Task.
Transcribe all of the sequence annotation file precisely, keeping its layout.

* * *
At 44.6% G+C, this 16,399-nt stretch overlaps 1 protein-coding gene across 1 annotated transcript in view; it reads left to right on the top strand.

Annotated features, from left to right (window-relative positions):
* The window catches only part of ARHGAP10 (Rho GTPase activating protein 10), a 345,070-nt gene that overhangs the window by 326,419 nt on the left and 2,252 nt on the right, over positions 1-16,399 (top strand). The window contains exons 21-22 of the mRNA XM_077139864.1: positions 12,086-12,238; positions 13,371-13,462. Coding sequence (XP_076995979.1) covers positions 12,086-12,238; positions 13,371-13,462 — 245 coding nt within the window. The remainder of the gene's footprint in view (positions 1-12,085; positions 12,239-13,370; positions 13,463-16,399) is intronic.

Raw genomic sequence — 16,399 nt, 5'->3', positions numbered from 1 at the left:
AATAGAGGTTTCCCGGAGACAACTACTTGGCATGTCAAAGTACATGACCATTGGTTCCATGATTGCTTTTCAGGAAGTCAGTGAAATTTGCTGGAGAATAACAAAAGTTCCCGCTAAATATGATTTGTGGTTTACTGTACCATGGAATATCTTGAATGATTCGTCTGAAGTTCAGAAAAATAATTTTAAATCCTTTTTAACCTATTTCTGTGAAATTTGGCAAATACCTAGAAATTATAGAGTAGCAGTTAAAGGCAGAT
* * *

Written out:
At 44.6% G+C, this 16,399-nt stretch overlaps 1 protein-coding gene across 1 annotated transcript in view; it reads left to right on the top strand.

Annotated features, from left to right (window-relative positions):
* The window catches only part of ARHGAP10 (Rho GTPase activating protein 10), a 345,070-nt gene that overhangs the window by 326,419 nt on the left and 2,252 nt on the right, over positions 1-16,399 (top strand). The window contains exons 21-22 of the mRNA XM_077139864.1: positions 12,086-12,238; positions 13,371-13,462. Coding sequence (XP_076995979.1) covers positions 12,086-12,238; positions 13,371-13,462 — 245 coding nt within the window. The remainder of the gene's footprint in view (positions 1-12,085; positions 12,239-13,370; positions 13,463-16,399) is intronic.

Raw genomic sequence — 16,399 nt, 5'->3', positions numbered from 1 at the left:
AATAGAGGTTTCCCGGAGACAACTACTTGGCATGTCAAAGTACATGACCATTGGTTCCATGATTGCTTTTCAGGAAGTCAGTGAAATTTGCTGGAGAATAACAAAAGTTCCCGCTAAATATGATTTGTGGTTTACTGTACCATGGAATATCTTGAATGATTCGTCTGAAGTTCAGAAAAATAATTTTAAATCCTTTTTAACCTATTTCTGTGAAATTTGGCAAATACCTAGAAATTATAGAGTAGCAGTTAAAGGCAGAT